NYC Psychotherapist Blog

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Saturday, March 10, 2018

Have You Internalized Your Parents' Anxiety and Emotional Insecurities?

Children internalize their parents' emotional experiences.   In my prior article, I provided a clinical vignette where the client feared taking risks because she grew up with parents who were anxious and risk averse (see my article: Balancing Fear of Failure vs. Future Regret).  In this article, I'm focusing on how anxiety and emotional insecurities are internalized intergenerational at a young age and continue into adulthood.

Have You Internalized Your Parents' Anxiety and Emotional Insecurities?

One of the advantages of attending psychotherapy is that you and your psychotherapist can work on separating your parents' emotions and experiences and yours and, if the therapy is successful, you won't pass on these traits to your children (see my article: Intergenerational Family Dynamics and Your Unresolved Trauma Can Have Emotional Repercussions For Your Children).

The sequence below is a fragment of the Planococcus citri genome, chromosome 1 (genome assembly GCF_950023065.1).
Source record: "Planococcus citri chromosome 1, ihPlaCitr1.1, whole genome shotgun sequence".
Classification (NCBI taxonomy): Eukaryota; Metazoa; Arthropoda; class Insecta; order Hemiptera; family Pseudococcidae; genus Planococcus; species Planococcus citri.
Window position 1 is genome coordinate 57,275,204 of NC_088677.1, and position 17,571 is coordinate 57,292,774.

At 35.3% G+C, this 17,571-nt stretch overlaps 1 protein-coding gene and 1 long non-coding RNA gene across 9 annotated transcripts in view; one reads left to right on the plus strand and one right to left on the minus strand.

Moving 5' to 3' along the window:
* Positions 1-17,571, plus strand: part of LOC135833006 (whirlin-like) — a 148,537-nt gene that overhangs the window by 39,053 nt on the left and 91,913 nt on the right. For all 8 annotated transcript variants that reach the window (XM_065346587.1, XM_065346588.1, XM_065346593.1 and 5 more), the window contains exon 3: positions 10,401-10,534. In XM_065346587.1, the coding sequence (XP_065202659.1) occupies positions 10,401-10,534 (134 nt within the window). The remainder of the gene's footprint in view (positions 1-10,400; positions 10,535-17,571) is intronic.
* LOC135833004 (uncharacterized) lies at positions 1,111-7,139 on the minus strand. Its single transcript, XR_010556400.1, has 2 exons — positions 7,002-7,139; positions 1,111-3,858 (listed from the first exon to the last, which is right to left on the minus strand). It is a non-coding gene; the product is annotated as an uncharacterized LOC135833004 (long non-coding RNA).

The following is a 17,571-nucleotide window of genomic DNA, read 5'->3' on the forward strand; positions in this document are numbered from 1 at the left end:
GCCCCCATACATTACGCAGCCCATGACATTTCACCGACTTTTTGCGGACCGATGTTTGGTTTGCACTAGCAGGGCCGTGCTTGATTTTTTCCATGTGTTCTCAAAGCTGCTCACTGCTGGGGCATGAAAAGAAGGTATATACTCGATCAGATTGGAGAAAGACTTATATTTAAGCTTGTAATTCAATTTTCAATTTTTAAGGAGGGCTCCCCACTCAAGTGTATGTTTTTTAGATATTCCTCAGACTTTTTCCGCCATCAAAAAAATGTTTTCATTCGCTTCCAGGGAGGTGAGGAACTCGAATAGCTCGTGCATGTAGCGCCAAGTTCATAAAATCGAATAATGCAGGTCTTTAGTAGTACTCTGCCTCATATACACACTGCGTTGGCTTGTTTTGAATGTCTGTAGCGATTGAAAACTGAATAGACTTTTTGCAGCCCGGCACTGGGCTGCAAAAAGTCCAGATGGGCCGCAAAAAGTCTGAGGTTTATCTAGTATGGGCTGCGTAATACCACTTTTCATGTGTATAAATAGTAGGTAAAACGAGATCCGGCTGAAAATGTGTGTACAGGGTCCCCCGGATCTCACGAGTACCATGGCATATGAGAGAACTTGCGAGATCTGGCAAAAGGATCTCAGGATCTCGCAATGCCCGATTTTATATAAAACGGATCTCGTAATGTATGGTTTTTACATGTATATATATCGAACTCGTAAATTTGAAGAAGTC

Since young children see the world through their parents' eyes, they usually internalize their parents' emotions and view of the world.  This can be an intergenerational pattern where these emotions and  views are passed down from one generation to the next for many generations.

When there has been psychological trauma in an older generation, this is often passed on to subsequent generations--even if the relatives from the generation with direct experience of the trauma never discuss it (see my article: Psychotherapy and Intergenerational Trauma).

For instance, grandchildren of Holocaust survivors will often say that neither their grandparents nor there parents ever discussed the Holocaust, so they don't understand how they internalized their grandparents' traumatic experiences.  But traumatic experiences don't have to be discussed for internalization because the internalization occurs on an unconscious level.